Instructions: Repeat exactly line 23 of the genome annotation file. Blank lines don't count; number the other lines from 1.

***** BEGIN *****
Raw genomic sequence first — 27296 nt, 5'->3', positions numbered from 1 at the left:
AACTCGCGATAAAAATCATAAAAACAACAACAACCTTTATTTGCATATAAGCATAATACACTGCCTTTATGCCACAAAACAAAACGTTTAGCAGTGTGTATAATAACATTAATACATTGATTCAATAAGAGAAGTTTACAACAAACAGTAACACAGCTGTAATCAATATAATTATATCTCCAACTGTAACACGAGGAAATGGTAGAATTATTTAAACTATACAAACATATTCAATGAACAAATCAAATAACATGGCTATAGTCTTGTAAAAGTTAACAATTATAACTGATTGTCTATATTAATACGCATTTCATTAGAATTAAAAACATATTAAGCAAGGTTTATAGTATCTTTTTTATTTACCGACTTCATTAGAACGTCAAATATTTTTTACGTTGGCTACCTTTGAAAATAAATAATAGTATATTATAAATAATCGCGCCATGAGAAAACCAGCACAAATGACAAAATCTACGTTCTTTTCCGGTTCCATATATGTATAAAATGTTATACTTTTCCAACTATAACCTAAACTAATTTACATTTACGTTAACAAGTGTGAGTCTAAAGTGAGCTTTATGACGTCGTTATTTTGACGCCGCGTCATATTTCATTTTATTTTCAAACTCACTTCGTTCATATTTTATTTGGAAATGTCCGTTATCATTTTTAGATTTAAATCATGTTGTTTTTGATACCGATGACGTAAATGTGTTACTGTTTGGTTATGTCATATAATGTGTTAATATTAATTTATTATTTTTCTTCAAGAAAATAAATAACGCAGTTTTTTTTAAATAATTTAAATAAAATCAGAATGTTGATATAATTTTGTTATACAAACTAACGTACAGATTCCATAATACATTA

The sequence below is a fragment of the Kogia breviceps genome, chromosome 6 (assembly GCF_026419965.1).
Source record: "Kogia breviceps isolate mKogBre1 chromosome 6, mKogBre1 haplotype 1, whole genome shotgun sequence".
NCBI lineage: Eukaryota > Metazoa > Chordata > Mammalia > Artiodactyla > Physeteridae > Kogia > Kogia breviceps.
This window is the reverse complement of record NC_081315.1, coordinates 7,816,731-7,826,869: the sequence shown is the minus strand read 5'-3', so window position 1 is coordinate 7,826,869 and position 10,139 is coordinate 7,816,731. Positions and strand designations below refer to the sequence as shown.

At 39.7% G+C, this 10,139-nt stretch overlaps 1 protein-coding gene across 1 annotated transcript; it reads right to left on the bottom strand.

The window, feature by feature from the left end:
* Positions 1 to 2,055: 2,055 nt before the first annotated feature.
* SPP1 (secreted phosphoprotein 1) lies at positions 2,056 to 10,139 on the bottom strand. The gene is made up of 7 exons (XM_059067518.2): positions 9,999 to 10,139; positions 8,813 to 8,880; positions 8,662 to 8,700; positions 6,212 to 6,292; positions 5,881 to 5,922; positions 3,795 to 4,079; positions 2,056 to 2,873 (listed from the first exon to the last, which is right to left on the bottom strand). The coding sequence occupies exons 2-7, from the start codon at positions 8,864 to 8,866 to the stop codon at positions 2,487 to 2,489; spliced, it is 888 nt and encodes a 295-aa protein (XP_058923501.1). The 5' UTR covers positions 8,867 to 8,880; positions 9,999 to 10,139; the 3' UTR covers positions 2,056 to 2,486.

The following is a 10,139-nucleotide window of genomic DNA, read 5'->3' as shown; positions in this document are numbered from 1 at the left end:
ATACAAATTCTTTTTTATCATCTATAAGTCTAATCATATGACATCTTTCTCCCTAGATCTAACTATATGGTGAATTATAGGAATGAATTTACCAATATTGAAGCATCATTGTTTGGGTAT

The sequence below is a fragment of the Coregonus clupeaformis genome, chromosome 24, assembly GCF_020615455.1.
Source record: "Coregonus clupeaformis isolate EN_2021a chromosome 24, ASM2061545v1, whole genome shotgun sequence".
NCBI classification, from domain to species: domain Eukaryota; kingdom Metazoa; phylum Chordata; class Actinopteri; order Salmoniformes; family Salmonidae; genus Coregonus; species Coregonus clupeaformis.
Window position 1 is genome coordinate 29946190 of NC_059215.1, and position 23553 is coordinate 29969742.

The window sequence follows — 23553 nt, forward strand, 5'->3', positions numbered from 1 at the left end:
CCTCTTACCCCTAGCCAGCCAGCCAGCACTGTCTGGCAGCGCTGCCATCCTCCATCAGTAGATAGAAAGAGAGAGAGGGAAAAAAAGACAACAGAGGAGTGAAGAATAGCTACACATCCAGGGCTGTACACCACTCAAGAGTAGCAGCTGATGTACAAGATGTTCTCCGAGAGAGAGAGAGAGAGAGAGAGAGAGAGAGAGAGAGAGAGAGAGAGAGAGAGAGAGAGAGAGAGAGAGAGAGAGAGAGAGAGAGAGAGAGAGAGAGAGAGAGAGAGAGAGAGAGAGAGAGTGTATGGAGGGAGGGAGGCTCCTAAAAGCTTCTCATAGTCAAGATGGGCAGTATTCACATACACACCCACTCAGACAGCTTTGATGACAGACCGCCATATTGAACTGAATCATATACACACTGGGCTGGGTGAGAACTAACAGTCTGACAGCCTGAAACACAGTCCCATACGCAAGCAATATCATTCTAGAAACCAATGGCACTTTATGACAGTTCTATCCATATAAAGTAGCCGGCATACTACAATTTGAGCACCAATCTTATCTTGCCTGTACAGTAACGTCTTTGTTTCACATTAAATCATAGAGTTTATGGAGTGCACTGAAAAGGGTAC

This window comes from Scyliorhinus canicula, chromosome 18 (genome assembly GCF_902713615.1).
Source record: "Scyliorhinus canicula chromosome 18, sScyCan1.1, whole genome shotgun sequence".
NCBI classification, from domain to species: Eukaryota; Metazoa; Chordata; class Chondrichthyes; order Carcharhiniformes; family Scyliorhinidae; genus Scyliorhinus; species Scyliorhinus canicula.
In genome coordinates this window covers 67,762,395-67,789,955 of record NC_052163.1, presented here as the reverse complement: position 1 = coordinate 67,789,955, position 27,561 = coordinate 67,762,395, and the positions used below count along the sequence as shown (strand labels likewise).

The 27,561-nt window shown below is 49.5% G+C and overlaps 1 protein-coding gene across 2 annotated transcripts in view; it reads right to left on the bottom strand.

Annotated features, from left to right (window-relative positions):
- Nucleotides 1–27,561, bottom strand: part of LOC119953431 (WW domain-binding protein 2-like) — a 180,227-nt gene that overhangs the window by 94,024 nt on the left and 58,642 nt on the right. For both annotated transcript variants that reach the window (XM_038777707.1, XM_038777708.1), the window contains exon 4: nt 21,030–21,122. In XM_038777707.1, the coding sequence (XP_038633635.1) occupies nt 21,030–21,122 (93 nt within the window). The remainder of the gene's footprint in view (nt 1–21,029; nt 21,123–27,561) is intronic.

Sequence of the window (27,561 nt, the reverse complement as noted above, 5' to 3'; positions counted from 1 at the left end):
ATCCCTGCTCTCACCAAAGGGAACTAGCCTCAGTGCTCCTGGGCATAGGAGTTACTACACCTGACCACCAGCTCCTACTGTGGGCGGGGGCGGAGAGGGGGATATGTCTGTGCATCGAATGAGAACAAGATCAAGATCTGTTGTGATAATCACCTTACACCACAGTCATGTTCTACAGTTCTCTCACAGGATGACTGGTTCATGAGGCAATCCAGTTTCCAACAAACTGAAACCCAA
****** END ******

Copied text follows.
The 27,561-nt window shown below is 49.5% G+C and overlaps 1 protein-coding gene across 2 annotated transcripts in view; it reads right to left on the bottom strand.